Unshared Reality

MCMSunday, March 10, 2019

I'm very big into this question of "what is reality?" right now — as you can see by my choice of projects — but one thing I wanted to explore was why it matters so much to me.

If you look back at my blog post about aphantasia you'll see that I don't create images in my mind when I read things. You can describe an object in stunning detail, and I won't be able to picture it no matter how hard I try. This is connected to visual memory too: I can meet someone and not remember their face the next time I see them, because I can't hold that data in my memory in a visual way. The only way I remember anyone is by compiling a set of key data points — hair colour, eye colour, out-of-the-ordinary features — that I can use as a checklist to recall who someone is. It sounds complicated, but it's not: everyone is ultimately just a set of physical attributes combined in a certain way to create an identity. I just come at it a bit more mechanically than others.

Which, when I realized this, made me wonder about the nature of reality.

Here's let's try this:

They walk into the room and pause by the window, peering out carefully, like they expect trouble. White jacket, wrinkled like it's had a long day already; unruly hair handled as best it can be; nervous fingers playing with the edge of the blinds.

Given that information, who do you see? A man or a woman? What ethnicity? What age? If I said that their lover came in and stood beside them, who would that be?

See, right now you're thinking I'm playing a game, trying to catch you in an assumption that it's correct — but that's actually the exact opposite of my point. To me, this person at the window currently has no physical definition beyond the hair, the jacket and maybe trembling fingers. From a functional point of view, I don't even care who you see this person as, because their identity and backstory aren't in play.

I've bumped into that a few times with characters in my stories, where someone says "oh, I didn't see them that way at all" and I have to tread lightly around the subject to avoid sounding indifferent and/or pompous about the situation. But the more I thought about it, the more I came to realize if you see one of my characters a certain way — and can hold onto that image throughout the story without issue — then that is 100% who the character should be for you.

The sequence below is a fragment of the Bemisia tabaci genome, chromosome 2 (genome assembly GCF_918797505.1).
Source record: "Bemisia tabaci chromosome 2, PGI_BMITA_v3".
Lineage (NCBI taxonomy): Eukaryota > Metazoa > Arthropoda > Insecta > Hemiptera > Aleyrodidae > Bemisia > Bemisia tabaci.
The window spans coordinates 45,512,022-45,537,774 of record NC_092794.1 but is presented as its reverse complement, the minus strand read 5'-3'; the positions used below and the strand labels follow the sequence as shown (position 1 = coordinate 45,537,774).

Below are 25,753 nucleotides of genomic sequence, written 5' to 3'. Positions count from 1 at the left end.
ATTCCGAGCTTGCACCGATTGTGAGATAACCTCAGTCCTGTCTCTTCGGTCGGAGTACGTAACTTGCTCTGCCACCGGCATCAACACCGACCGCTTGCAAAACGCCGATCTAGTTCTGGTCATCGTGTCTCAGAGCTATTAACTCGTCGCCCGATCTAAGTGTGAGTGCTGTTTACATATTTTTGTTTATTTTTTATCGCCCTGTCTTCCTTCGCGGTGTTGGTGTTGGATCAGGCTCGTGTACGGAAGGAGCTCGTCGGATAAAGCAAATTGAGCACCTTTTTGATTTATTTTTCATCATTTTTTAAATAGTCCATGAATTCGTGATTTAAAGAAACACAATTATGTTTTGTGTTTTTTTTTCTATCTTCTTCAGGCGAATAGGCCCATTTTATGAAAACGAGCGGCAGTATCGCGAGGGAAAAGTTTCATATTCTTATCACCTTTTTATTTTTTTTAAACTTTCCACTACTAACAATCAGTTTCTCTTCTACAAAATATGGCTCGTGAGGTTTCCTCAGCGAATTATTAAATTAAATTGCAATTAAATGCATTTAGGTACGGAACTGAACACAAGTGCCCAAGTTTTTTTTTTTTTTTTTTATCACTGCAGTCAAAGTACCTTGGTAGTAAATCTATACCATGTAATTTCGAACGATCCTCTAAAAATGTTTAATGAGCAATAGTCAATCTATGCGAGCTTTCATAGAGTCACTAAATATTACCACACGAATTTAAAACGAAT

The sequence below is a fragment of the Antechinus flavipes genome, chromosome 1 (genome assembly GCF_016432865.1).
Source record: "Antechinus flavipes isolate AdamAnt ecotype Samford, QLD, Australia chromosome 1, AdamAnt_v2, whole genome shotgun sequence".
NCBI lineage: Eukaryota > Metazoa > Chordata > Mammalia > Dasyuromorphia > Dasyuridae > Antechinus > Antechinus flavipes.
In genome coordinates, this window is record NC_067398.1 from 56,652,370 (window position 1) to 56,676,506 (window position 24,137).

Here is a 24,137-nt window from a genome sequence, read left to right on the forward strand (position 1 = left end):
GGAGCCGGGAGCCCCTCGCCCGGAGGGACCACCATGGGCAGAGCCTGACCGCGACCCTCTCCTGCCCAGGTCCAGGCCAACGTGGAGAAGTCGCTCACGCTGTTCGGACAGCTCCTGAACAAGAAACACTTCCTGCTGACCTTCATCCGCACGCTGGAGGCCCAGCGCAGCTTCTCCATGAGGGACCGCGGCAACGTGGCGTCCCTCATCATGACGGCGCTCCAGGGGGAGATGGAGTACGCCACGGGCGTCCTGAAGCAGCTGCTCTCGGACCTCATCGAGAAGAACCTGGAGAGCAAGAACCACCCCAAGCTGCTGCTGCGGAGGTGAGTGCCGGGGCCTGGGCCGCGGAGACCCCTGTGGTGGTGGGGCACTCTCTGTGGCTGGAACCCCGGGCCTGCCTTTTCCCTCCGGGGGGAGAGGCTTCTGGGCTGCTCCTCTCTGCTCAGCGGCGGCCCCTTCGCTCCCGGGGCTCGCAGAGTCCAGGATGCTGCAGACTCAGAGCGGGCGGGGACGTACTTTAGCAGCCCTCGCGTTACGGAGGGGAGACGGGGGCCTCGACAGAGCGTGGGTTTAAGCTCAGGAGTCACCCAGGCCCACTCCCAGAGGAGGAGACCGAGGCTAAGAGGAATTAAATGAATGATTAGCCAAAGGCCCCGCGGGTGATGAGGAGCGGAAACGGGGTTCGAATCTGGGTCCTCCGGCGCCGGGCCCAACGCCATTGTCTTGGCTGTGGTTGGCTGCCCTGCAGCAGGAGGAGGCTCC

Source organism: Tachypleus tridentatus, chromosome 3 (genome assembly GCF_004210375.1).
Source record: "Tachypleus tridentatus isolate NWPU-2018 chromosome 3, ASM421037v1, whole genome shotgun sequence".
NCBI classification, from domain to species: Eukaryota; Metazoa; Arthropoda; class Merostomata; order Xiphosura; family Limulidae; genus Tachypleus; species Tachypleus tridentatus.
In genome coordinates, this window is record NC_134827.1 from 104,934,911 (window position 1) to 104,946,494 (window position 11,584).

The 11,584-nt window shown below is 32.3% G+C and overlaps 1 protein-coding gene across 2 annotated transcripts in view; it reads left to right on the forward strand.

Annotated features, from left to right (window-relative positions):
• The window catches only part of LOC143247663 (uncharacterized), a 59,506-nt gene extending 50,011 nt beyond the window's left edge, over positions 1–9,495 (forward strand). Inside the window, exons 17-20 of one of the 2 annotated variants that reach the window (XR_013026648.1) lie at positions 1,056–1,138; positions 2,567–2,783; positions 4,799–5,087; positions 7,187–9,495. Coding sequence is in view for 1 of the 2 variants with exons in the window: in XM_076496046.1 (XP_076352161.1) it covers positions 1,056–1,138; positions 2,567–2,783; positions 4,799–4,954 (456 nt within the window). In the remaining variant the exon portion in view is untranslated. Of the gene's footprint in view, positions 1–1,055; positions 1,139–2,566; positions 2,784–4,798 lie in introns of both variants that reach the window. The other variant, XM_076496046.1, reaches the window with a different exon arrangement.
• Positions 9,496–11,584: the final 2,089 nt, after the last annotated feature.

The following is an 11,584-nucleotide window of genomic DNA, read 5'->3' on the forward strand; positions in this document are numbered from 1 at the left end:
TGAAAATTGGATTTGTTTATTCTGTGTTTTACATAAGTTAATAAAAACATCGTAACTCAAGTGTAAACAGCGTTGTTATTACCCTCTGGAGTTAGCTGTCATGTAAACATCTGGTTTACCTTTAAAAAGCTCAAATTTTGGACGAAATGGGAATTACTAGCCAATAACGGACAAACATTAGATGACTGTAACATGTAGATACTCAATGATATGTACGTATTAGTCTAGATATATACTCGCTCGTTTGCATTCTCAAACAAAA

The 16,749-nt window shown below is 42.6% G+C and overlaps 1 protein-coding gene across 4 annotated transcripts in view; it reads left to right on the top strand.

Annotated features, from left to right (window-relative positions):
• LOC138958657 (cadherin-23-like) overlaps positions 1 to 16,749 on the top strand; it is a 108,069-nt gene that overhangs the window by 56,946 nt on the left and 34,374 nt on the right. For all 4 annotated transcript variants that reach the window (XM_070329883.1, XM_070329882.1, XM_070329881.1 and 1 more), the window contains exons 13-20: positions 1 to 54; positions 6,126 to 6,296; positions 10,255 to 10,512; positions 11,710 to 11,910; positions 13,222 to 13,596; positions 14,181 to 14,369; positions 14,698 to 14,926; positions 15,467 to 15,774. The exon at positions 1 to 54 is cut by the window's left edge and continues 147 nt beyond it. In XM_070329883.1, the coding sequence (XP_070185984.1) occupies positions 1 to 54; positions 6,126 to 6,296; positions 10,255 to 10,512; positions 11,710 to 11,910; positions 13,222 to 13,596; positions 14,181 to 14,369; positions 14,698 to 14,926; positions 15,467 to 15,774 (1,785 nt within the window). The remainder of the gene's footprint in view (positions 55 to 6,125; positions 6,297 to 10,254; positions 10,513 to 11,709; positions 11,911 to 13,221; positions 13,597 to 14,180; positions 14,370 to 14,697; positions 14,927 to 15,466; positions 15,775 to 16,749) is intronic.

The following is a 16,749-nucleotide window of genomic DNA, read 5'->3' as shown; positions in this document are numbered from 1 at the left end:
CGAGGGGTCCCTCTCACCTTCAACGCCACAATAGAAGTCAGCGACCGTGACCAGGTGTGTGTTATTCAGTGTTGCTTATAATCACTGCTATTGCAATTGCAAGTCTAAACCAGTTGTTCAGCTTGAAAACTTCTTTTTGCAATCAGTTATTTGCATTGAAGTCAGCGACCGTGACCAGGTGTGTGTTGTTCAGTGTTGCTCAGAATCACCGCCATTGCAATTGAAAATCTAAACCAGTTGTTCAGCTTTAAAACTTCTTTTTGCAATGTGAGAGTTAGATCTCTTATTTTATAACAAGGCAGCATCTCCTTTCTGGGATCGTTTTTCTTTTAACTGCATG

It's not that I don't care about the characters, it's that I don't want to stand between you and your mental image of who the characters are. If having character X be African American means something to you (even unconsciously) then don't stop seeing them that way on my account. If it matters, I'll mention it up front so you don't go down the wrong path by mistake. If it doesn't matter, I'll leave it as undefined as possible, and you can fill in your own details to suit. You won't be wrong, and no one else will be right — you'll just see reality in your own unique ways.

This is something that I think happens fairly regularly in fiction, but maybe without specific intent. The whole issue of Hermione being black in that Harry Potter stage play shed light on the fact that the text never explicitly didn't say it was possible, so that interpretation could have been right all along. And so: if new readers, coming to the books for the first time, choose to see Hermione that way, then that's a good thing. It expands the boundaries of the world without breaking anything.

What's more, seeing Hermione as black unlocks a whole other set of subtext about her fight for "human" rights and against classism in the wizarding world. Again: if someone reading the books sees her this way and discovers a whole new set of meanings in that reality, isn't that just mind-blowingly amazing?

That is a big part of why I am focusing on Prism fiction right now. The story has been carefully crafted to allow the free definition of characters to work without friction. Whatever your hero's pronouns, whatever their surname or given name or combinations thereof, you will interpret their story differently based on the identity you give them. Your version of The Anti-Anti-Anti-Christs will be totally unique — your own slice of reality — not just in terms of who the characters are, but how and why they do the things they do.

To me, as someone who comes at writing without an image in my head in the first place, this is a purer form of expression: I don't want to comment on the veracity of how your imagination meshes with mine. I want to stay out of your way as much as possible, and let you take my blueprints to create a world of your own, to explore your own hopes, fears and prejudices in ways I never could, explicitly.

In the end, we all make our own little realities when we crack open a book. I just want to see far personalized I can make them for you.

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